Lost Martin Luther King Jr. Interview Found
The world lost civil rights pioneer Martin Luther King Jr. over four decades ago, and since then we’ve been looking back on his words of hope, equality and nonviolence for wisdom on how to lead our society into the dream he crafted all those years ago. But thanks to a Tennessee man, the world can now hear a new recording of King.
According to CNN, Stephon Tull was rummaging through his father’s old things in his attic when he stumbled across a lost interview of the civil rights legend, conducted by his father, marked “Dr. King interview, Dec. 21, 1960.”
“I could not believe what I was hearing,” said Tull.
Tull’s father grew up during the height of the state’s Jim Crow segregation laws and was planning to write about that era of racial tension.
“He planned on writing a book on how bad things were back in that era,” said Tull, but he never finished it, “He fell ill, and is now in Hospice care.”
In the interview, King speaks about his nonviolent views and foreshadows the importance of the Civil Rights Movement in our nation’s history.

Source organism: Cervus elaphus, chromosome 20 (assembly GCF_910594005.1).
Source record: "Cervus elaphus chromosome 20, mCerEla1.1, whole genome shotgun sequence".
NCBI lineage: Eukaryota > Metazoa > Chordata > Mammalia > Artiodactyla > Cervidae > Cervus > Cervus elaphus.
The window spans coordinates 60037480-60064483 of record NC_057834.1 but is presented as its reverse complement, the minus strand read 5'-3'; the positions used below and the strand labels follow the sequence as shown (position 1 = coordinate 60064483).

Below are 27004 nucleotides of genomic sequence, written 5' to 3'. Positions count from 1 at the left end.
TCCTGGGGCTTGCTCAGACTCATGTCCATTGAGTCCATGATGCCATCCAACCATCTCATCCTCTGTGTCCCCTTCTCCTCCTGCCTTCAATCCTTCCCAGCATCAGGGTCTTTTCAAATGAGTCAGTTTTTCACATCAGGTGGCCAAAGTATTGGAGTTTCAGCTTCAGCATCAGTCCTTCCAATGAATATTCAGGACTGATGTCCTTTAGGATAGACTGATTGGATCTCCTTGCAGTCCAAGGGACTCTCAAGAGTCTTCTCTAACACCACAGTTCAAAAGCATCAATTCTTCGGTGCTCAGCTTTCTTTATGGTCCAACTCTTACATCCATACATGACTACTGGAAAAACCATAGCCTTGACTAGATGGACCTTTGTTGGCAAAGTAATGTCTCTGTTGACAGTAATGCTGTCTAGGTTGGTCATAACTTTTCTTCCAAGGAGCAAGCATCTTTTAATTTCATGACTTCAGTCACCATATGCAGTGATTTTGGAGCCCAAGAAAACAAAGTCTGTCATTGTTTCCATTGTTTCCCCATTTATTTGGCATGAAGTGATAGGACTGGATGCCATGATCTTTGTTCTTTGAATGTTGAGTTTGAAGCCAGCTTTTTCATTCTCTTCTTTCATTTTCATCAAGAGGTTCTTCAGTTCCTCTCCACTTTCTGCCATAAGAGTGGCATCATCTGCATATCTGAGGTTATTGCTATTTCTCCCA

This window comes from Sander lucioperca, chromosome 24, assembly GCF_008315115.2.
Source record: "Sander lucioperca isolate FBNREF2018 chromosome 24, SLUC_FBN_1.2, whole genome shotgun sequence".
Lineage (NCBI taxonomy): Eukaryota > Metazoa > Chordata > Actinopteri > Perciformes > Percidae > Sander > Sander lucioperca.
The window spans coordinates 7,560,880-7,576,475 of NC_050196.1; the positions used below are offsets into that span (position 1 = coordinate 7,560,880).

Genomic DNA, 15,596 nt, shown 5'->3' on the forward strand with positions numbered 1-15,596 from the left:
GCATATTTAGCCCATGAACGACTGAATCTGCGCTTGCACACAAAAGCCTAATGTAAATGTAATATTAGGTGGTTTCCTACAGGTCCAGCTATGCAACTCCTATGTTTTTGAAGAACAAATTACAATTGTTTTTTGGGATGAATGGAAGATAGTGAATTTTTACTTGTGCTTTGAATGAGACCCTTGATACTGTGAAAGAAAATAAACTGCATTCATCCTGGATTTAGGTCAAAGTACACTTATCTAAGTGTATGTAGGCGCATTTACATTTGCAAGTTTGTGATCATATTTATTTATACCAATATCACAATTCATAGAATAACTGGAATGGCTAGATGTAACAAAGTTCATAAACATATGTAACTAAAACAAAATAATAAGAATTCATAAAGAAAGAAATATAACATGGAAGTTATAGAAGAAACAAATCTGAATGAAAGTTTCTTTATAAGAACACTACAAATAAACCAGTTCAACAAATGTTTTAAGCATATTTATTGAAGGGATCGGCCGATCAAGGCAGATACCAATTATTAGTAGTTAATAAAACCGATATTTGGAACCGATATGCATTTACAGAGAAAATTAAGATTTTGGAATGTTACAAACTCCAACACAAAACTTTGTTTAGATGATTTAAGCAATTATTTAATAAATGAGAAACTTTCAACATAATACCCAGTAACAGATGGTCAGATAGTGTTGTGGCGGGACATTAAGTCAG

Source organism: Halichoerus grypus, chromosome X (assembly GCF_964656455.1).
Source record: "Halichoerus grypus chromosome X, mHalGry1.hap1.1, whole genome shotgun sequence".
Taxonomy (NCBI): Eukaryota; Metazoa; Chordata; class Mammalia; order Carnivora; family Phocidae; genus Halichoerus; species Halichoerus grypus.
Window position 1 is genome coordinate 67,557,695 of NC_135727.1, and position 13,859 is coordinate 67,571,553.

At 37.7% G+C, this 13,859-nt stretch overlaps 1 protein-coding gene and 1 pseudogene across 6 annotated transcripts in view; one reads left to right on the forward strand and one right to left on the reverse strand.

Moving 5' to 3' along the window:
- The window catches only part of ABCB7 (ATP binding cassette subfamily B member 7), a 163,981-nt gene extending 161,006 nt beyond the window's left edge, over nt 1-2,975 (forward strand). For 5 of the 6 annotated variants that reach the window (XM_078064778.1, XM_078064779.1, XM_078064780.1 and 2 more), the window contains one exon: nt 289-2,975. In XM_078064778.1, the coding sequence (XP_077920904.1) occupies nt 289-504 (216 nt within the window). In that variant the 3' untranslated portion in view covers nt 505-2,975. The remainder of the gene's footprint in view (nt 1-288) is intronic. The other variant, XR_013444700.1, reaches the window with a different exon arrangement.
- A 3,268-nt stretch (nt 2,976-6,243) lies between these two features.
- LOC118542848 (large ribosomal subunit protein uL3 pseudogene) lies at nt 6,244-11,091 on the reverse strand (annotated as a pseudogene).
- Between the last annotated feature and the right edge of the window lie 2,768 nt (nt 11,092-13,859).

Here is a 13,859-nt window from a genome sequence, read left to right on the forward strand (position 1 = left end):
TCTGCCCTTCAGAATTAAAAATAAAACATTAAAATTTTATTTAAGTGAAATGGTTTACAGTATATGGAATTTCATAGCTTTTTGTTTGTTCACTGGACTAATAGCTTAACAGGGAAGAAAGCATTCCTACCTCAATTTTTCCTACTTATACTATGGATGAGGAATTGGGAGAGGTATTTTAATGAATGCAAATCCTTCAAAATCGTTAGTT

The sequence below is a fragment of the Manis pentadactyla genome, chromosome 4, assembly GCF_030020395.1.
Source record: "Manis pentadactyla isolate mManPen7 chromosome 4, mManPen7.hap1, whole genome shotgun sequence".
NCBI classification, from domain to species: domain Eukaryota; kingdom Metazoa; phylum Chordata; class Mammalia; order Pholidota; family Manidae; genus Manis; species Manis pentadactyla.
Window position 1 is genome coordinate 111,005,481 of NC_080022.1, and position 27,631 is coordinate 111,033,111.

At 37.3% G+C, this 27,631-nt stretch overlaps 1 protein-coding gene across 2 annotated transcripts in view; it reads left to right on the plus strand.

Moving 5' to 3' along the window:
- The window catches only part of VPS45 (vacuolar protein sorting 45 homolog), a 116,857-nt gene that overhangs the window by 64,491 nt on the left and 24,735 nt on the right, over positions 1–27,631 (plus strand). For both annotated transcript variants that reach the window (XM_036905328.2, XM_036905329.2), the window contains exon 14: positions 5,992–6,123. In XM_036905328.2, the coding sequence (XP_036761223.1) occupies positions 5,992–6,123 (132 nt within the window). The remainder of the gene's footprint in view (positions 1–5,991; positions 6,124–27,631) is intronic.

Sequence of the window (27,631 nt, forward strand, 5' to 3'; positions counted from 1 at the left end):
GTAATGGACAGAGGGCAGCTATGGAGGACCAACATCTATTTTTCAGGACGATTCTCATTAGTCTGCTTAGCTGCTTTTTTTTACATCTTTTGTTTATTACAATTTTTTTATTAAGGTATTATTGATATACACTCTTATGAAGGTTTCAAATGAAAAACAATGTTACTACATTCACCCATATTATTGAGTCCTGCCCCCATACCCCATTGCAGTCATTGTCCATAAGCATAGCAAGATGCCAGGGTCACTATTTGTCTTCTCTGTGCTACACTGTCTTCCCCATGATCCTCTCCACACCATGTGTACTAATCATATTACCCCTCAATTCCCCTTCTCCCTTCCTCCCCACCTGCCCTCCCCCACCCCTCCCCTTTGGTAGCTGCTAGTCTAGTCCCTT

“I would … say that it is a method which seeks to secure a moral end through moral means,” he said, “and it grows out of the whole concept of love, because if one is truly nonviolent that person has a loving spirit, he refuses to inflict injury upon the opponent because he loves the opponent.”
King continued, “I am convinced that when the history books are written in future years, historians will have to record this movement as one of the greatest epics of our heritage. It represents struggle on the highest level of dignity and discipline.”
Keya Morgan, a collector and expert on rare historical artifacts is working with Tull to arrange a sale through his Keya Gallery in New York. The two hope to sale the recording to a museum or a university.
“When I heard it, I got goose bumps all over,” Morgan said, “It feels like he’s sitting in your living room and talking to you.”
Listen to King’s lost recording here and check out some other famous recordings that were thought to be lost. –nicholas robinson